Vacancies for neighborhood and community centers were unchanged during the third quarter and now stand at 10.5%. This rate is down 30 basis points from one year ago and is just a paltry 60 basis points below the peak vacancy of 11.1%, recorded during the third quarter of 2011. This modest vacancy compression was predominantly due to weak demand with only 2.3 million square feet of space absorbed this period, the slowest rate of increase in occupied stock this year. Consumer confidence remains fragile in a volatile political and economic environment, especially among lower-income households, keeping demand in check.
A total of 1.5 million square feet of new space came online, the largest volume of quarterly additions from new construction thus far in 2013. However, given the continued necessity of pre-leasing in order to secure financing for the development of new centers, there was very little demand for existing inventory during the quarter. Retail continues to be a segmented market, with growth at the top, catering to more affluent consumers whose levels of discretionary income have not been dramatically altered, and at the bottom, catering to a broader consumer base that has been more severely impacted by a challenging labor market and muted income growth. This is exemplified by the performance of the grocery segment, the most desirable of anchor tenants for neighborhood and community centers. High-end gourmet grocers and heavy discounters continue to expand while the middle market struggles with the loss of its customer base, closing stores in the process.
Asking rents grew by 0.3% this quarter, while effective rents grew by 0.4%. This rate of growth follows roughly the pace of the last couple of quarters, and represents a slight acceleration compared to 2012’s average quarterly growth of between 0.1% and 0.2%. On an annual basis, asking and effective rents both grew by 0.5% in 2012, so the market appears on track to record approximately double the rate of growth in 2013. This is certainly a welcome development for retail property owners and investors, suggesting that landlord pricing power, which declined severely for the three years from 2008 through 2010, might begin to stabilize as vacancy gradually tightens. Cap rates are still hovering around 8.0%, but this average is somewhat misleading as the market continues to display selection bias and be dominated by high-quality deals. Many properties that would trade at far lower cap rates are not being consummated which is skewing the data.
Reflecting a retail landscape segmented by incomes and affluence, the top 10 markets ranked by lowest vacancy rate remain in California, the New York suburbs, and the Washington, DC suburbs. The markets with the highest vacancy rates continue to be the areas with underlying structural economic and demographic challenges, such as Cleveland, Indianapolis, Columbus, and Dayton. Although this performance pattern is consistent with long-term trends, the spread between the highest-and lowest-vacancy markets has widened considerably in the comparatively weak economic environment of the last five years. For example, the spread is currently 1260 basis points, compared to 850 basis points at the end of 2007 before the onset of the recession.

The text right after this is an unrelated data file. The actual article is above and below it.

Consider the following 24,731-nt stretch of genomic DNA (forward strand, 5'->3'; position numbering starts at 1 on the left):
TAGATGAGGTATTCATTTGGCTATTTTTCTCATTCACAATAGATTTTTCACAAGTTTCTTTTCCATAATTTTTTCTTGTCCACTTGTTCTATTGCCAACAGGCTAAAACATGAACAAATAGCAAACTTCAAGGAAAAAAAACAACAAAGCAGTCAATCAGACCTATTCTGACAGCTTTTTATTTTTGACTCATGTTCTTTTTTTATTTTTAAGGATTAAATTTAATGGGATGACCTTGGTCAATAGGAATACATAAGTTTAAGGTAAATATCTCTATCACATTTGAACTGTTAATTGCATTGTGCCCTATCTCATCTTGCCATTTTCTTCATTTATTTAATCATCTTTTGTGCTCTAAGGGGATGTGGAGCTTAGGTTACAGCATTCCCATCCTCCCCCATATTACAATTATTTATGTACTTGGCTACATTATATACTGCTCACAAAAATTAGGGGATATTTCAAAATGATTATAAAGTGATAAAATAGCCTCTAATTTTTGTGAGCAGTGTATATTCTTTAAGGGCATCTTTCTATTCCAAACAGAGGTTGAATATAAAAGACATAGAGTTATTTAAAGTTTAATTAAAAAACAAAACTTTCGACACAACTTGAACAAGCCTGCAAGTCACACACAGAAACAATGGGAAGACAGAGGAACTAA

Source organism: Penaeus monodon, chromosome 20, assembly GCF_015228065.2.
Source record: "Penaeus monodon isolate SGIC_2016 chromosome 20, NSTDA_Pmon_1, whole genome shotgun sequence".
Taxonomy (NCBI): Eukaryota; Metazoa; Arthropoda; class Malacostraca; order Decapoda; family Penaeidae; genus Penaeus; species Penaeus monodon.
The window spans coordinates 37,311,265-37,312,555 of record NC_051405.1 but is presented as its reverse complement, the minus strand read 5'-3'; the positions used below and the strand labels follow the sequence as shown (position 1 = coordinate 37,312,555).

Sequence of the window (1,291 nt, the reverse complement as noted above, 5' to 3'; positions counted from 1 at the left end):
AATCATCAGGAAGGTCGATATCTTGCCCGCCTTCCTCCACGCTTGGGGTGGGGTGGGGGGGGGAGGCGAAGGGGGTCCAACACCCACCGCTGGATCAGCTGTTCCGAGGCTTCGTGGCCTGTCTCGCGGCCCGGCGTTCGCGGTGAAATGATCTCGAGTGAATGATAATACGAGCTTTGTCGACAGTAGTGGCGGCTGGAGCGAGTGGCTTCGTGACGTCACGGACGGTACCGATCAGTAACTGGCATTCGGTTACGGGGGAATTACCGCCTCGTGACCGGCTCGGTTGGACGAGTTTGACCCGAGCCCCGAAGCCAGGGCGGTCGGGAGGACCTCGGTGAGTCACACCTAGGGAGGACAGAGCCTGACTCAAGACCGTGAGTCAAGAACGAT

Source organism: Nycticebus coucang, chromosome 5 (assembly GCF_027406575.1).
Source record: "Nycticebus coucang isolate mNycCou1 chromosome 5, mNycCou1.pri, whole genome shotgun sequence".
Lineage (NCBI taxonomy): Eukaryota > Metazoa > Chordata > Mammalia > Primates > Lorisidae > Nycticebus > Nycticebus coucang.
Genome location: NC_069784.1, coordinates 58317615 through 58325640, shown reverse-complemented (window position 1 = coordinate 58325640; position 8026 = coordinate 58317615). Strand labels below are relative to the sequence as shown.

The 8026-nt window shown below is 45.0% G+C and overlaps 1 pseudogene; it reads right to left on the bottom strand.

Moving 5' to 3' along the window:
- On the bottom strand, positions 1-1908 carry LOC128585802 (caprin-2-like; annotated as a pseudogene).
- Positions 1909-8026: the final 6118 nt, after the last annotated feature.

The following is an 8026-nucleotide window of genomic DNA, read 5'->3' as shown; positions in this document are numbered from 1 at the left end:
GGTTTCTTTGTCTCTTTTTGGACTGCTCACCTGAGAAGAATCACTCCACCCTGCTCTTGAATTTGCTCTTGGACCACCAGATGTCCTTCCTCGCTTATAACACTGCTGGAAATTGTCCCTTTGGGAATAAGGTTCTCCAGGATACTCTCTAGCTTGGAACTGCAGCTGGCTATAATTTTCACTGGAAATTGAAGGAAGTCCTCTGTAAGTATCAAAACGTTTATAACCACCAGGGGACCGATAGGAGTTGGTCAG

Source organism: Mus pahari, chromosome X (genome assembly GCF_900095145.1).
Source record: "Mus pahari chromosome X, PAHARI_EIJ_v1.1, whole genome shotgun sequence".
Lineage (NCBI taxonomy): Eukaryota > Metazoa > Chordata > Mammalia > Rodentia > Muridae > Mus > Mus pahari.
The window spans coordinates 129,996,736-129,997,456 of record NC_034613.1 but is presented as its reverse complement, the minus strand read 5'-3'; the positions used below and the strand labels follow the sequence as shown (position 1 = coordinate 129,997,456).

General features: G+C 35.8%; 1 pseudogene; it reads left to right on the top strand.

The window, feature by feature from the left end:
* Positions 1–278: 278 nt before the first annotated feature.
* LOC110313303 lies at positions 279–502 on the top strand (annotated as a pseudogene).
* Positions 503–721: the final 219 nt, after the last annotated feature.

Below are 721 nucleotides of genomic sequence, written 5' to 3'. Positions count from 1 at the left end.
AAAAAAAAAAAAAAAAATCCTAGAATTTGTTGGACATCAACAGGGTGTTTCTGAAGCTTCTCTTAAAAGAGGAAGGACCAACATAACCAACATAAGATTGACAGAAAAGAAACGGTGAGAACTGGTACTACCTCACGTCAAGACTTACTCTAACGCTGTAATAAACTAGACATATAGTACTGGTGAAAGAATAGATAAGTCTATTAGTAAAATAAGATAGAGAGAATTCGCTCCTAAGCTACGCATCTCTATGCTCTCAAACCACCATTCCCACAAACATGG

At the metro level, rent growth from quarter to quarter remains somewhat erratic, emblematic of a sluggish and inconsistent recovery. However, on a year-over-year basis, clearer patterns are present. Among the top 11 markets ranked by highest effective rent growth during the last year, eight are in Connecticut, Florida, and Texas.
Regional and Super-Regional Malls
Malls have generally experienced a stronger recovery relative to their smaller brethren shopping centers; national vacancies peaked at 9.4% in the third quarter of 2011, and have descended at a faster pace than neighborhood and community center vacancies. Third quarter mall vacancies stand at 8.2%, down 10 basis points from the second quarter and down 50 basis points year over year. Asking rents grew by 0.4% in the third quarter and 1.4% from twelve months prior. This is the tenth consecutive quarter of rent increases at the national level for regional malls.
However, much of the “have and have-not” characterization of the world of shopping centers also applies to regional mall performance across the country. The healthiest regional malls, usually owned or operated by larger REITs like Simon Properties, benefit from vacancy rates much lower than the Reis national average: Simon Property’s latest results for their malls and premium outlets, for example, boast a 90 basis point decline in vacancies from June 30, 2012 to June 30, 2013 (with vacancy levels currently at a tight 4.9%). There are, however, millions of square feet of older malls with vacancy rates often more than double that of Simon’s enviable sub-5% benchmark. For many of them, mall traffic remains anemic, trending flat to downward. This is reflective of increased competition from online retailing, a lack of fashion newness, little product innovation, and increased competition from high end outlet centers. Growth at these outlet centers is accelerating; examples include recent new stores opened by both Nordstrom Rack and Saks OFF 5th.